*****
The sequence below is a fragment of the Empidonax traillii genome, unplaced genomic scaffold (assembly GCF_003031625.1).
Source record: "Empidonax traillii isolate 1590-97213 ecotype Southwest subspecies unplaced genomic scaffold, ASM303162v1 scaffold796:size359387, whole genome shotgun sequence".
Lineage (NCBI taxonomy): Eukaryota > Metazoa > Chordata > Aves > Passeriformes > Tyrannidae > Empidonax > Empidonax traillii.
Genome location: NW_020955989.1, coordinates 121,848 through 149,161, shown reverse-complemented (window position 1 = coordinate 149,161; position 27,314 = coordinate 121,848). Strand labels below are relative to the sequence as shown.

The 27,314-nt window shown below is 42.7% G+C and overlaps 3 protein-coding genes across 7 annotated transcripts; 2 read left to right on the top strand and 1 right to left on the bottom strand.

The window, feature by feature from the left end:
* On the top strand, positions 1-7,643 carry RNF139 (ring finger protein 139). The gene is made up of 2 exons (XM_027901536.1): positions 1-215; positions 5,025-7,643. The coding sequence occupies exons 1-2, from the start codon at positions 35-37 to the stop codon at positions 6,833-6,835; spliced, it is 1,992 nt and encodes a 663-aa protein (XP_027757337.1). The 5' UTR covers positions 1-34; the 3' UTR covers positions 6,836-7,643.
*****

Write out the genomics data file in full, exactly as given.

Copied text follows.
The sequence below is a fragment of the Empidonax traillii genome, unplaced genomic scaffold (assembly GCF_003031625.1).
Source record: "Empidonax traillii isolate 1590-97213 ecotype Southwest subspecies unplaced genomic scaffold, ASM303162v1 scaffold796:size359387, whole genome shotgun sequence".
Lineage (NCBI taxonomy): Eukaryota > Metazoa > Chordata > Aves > Passeriformes > Tyrannidae > Empidonax > Empidonax traillii.
Genome location: NW_020955989.1, coordinates 121,848 through 149,161, shown reverse-complemented (window position 1 = coordinate 149,161; position 27,314 = coordinate 121,848). Strand labels below are relative to the sequence as shown.

The 27,314-nt window shown below is 42.7% G+C and overlaps 3 protein-coding genes across 7 annotated transcripts; 2 read left to right on the top strand and 1 right to left on the bottom strand.

The window, feature by feature from the left end:
* On the top strand, positions 1-7,643 carry RNF139 (ring finger protein 139). The gene is made up of 2 exons (XM_027901536.1): positions 1-215; positions 5,025-7,643. The coding sequence occupies exons 1-2, from the start codon at positions 35-37 to the stop codon at positions 6,833-6,835; spliced, it is 1,992 nt and encodes a 663-aa protein (XP_027757337.1). The 5' UTR covers positions 1-34; the 3' UTR covers positions 6,836-7,643.